Cusp of Autumn

Fall is in the air. October is right around the corner.

I so love this time of year, or rather, the advent of this time of year. It’s almost here; I can feel it in the air, in the night.

“First of all, it was October, a rare month for boys,” Ray Bradbury wrote so perfectly. Though I dread winter, fall is somber and reflective, deepens in spirit and spirituality. I hope to immerse myself in it completely.

There is a brown carpet of leaves beneath my fig tree, they are curling and withering. Sycamore leaves, a few of them, are scattering southward in the wind. The dogs know it: They lift their noses into the north breeze, eyes squinting, relishing and studying the first hints of autumn.

“All things on earth point home in old October: sailors to sea, travelers to walls and fences, hunters to field and hollow and the long voice of the hounds, the lover to the love he has forsaken,” Thomas Wolfe wrote. In October, I think often of the sea, and old longings pushed aside by practicality and responsibility revive. In October I can almost hear the flap of canvas sails, cooling salt . . . → Read More: Cusp of Autumn


As promised in last Friday’s column, I resolved to clean up the yard of tropical storm debris and mow the grass.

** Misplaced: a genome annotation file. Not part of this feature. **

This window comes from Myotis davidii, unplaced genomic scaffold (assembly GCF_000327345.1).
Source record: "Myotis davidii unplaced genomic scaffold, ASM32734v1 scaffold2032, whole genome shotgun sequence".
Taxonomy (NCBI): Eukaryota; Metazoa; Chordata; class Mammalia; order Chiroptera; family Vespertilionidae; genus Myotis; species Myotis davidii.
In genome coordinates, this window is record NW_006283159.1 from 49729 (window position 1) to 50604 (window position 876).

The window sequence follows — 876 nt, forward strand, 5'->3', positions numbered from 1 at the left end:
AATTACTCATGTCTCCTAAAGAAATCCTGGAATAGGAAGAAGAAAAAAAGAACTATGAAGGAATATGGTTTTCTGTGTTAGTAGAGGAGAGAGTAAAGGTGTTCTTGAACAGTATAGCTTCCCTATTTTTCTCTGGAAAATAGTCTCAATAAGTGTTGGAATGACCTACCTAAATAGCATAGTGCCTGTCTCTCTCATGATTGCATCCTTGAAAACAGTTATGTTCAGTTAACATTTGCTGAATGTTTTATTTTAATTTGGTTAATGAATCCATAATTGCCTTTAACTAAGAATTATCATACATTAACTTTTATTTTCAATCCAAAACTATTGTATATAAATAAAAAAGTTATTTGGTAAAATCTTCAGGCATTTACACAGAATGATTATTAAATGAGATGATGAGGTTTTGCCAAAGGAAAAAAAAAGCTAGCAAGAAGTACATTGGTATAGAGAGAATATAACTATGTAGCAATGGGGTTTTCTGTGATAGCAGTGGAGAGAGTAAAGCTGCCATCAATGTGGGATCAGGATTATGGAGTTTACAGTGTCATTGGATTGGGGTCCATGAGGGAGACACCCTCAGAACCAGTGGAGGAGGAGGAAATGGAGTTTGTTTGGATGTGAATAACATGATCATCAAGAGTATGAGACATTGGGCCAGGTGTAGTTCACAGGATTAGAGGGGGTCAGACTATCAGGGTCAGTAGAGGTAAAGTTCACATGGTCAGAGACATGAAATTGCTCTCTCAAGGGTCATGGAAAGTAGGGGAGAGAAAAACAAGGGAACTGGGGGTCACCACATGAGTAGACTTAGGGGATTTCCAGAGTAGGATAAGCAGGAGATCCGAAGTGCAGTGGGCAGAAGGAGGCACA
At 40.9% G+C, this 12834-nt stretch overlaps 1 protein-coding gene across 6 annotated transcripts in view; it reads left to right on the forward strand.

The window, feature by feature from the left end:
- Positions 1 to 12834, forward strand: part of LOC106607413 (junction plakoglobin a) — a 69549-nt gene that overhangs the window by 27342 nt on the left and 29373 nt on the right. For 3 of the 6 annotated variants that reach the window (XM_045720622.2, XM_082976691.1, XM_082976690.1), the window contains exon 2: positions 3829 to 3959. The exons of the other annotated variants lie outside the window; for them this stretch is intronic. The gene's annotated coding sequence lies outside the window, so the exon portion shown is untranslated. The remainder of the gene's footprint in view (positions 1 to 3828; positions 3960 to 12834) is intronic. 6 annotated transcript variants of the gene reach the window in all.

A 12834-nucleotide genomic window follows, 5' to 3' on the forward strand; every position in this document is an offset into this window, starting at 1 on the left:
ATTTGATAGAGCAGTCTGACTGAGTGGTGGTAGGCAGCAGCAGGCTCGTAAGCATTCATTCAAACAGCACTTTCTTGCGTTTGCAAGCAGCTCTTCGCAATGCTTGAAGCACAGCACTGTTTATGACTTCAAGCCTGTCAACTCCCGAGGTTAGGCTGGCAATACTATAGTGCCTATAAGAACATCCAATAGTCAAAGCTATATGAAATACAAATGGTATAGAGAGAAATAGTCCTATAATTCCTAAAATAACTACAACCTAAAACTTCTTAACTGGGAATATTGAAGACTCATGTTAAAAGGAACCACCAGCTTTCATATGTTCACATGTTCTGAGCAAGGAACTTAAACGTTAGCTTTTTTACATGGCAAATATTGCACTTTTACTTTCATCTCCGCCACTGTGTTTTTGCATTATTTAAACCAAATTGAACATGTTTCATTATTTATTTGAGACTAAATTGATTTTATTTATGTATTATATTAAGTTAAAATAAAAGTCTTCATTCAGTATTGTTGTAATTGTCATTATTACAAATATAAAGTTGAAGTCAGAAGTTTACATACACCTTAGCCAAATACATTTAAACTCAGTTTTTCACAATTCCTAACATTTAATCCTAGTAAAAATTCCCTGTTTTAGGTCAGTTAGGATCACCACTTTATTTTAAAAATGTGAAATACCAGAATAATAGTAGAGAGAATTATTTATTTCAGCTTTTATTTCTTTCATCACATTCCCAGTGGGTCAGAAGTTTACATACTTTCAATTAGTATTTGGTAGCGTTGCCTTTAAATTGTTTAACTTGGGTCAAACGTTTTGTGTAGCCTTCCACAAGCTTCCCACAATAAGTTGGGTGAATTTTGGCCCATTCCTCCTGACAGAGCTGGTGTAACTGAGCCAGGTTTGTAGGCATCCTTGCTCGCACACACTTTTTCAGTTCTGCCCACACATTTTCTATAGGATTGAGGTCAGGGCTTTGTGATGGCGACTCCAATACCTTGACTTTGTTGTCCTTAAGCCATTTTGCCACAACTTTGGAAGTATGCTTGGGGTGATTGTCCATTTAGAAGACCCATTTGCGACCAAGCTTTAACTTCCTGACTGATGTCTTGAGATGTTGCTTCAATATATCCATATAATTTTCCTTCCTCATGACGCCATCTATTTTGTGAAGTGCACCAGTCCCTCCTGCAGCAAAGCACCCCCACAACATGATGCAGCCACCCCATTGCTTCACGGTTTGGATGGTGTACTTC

I was doing this, you recall, under protest because I found out late Thursday that a creek fishing trip was out of the question due to low, low water. A creek trip is, in almost every regard, a perfect excuse to get out of anything unpleasant.

The same does not apply to many other excuses which can be called “hobbies” or “pastimes” or “sports.” You cannot, for example, get out of a cousin-in-law’s wedding to go play golf, excuse yourself from a beloved aunt’s funeral to deal a hand of poker, or skip an important social-climbing function to knit a sock.

But creek fishing somehow makes it all permissible. You tell someone you’re going to drive three, four hours with gas at $3.54 a gallon, forego the expense of a hotel because you’re actually very frugal after all, and then drive back with the chances of actually a) having enough water to float a fly and b) catching anything but a pumpkinseed perch, and folks go, “Oh, well, that just sounds terribly important if you’re going to go . . . → Read More: Stingers

Almost Made It